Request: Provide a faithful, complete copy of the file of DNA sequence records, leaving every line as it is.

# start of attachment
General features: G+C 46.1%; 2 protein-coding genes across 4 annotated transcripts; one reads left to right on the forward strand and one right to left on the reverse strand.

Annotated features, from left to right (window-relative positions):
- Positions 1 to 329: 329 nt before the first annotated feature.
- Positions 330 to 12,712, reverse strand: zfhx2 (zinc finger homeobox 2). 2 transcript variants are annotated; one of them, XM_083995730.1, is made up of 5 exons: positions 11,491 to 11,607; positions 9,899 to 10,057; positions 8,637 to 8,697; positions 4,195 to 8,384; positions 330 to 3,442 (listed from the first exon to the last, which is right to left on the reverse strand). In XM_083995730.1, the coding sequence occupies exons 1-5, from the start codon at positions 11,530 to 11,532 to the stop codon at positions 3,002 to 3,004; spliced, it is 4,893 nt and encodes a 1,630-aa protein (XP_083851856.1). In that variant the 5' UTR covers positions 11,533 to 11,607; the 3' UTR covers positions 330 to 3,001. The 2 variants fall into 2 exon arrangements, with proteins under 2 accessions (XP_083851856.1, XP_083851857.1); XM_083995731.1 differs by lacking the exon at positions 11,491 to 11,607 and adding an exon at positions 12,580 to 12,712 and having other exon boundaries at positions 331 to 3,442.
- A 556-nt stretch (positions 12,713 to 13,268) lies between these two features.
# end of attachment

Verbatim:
General features: G+C 46.1%; 2 protein-coding genes across 4 annotated transcripts; one reads left to right on the forward strand and one right to left on the reverse strand.

Annotated features, from left to right (window-relative positions):
- Positions 1 to 329: 329 nt before the first annotated feature.
- Positions 330 to 12,712, reverse strand: zfhx2 (zinc finger homeobox 2). 2 transcript variants are annotated; one of them, XM_083995730.1, is made up of 5 exons: positions 11,491 to 11,607; positions 9,899 to 10,057; positions 8,637 to 8,697; positions 4,195 to 8,384; positions 330 to 3,442 (listed from the first exon to the last, which is right to left on the reverse strand). In XM_083995730.1, the coding sequence occupies exons 1-5, from the start codon at positions 11,530 to 11,532 to the stop codon at positions 3,002 to 3,004; spliced, it is 4,893 nt and encodes a 1,630-aa protein (XP_083851856.1). In that variant the 5' UTR covers positions 11,533 to 11,607; the 3' UTR covers positions 330 to 3,001. The 2 variants fall into 2 exon arrangements, with proteins under 2 accessions (XP_083851856.1, XP_083851857.1); XM_083995731.1 differs by lacking the exon at positions 11,491 to 11,607 and adding an exon at positions 12,580 to 12,712 and having other exon boundaries at positions 331 to 3,442.
- A 556-nt stretch (positions 12,713 to 13,268) lies between these two features.